Position: U.S. Senator
Contribution: As chairman of the Senate Commerce Committee, he's in the thick of writing laws to foster e-commerce
Challenge: Cutting legislative deals that benefit consumers and put the telecom industry back on its feet
At 80 years of age, Senate Commerce Committee Chairman Ernest F. Hollings (D-S.C.) may be four times older than the most Netizens. But when it comes to policy issues facing the Web, the silver-haired lawmaker is on the cutting edge. Frustrated by the slow adoption of broadband services and e-business, Hollings has been grappling with ways to get more consumers interested in the new technologies.
"That's what is really needed for a modernized industrialized nation like the U.S.," says Hollings in his distinctive South Carolinian drawl. "I'm trying to see how we can get the telecom industry off its back and on its feet again."
The chairman works in ways sometimes mysterious to the world outside the Beltway. Hollings' likes the sledgehammer approach, introducing proposals that grab the attention of interested companies and business -- often making them howl in protest. Then he tries to prod them toward solutions they might not have adopted otherwise.
Case in point: Last March he introduced the Consumer Broadband & Digital Television Promotion Act, in which he threatened to mandate a digital copyright-protection standard written in Washington if Silicon Valley and Hollywood can't agree on one of their own within a year. The goal is to get film, TV, and record studios to overcome their reluctance to put their products online for fear of widespread illegal copying via the Web.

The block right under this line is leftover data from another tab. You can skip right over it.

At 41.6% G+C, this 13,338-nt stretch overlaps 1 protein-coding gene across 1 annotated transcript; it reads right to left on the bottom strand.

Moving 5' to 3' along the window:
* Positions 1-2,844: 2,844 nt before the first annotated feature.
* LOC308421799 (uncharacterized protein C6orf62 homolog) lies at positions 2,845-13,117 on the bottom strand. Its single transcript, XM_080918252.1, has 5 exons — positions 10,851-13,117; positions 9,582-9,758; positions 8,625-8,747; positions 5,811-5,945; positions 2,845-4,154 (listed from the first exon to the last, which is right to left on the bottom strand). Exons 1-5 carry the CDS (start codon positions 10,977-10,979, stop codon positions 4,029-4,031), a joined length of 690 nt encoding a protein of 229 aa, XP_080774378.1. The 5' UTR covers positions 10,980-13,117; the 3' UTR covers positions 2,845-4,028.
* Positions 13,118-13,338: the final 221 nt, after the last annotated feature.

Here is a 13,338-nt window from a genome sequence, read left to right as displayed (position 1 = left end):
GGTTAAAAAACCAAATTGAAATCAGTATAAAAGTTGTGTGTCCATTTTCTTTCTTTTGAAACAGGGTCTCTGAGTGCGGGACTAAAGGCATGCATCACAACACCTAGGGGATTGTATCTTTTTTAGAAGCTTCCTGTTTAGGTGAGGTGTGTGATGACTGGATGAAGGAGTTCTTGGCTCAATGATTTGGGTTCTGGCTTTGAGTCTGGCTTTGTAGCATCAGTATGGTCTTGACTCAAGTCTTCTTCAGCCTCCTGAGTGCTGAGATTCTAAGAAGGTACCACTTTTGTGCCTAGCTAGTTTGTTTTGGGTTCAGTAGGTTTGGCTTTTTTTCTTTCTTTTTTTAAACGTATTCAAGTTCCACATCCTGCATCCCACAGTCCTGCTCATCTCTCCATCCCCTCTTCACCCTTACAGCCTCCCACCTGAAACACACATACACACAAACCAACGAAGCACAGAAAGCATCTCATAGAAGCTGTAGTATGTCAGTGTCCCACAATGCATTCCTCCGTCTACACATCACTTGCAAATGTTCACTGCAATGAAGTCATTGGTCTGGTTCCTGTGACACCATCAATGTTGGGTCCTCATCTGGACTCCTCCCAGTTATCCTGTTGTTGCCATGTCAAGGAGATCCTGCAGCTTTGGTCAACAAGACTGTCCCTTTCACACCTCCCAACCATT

The proposal, however, provoked the wrath of technology companies, which saw Hollings as doing the bidding of Hollywood and the entertainment industry. But he figures consumers will benefit if they can download high-quality movies and music using broadband technology.
Likewise, a Hollings bill introduced in 2001 would help keep broadband prices down by increasing penalties on Bell companies that fail to comply with measures to open the digital subscriber line (DSL) market to competitors. "We've had a persistent intramural fight with the Bell companies," he notes wryly. For years, Hollings has been sparring with his House counterpart, Representative "Billy" Tauzin (R-La.), who's widely regarded as a friend to the Bells.
This year, Hollings introduced legislation to encourage the building of broadband facilities in hard-to-reach rural areas via government loans and grants, and he's considering further legislation to foster high-speed connections. The senator also wants e-businesses to step up privacy protections for Web users and shoppers. In April, he offered a bill that bars companies from getting sensitive personal information, such as Social Security numbers, medical and financial data, and ethnic identity and religious affiliations, without consent. Consumers could sue in court if those rules are violated.
Hollings doesn't always get his way, but this octogenerian is always in the thick of the fight. He's one lawmaker to keep an eye on.
By Cathy Yang in Washington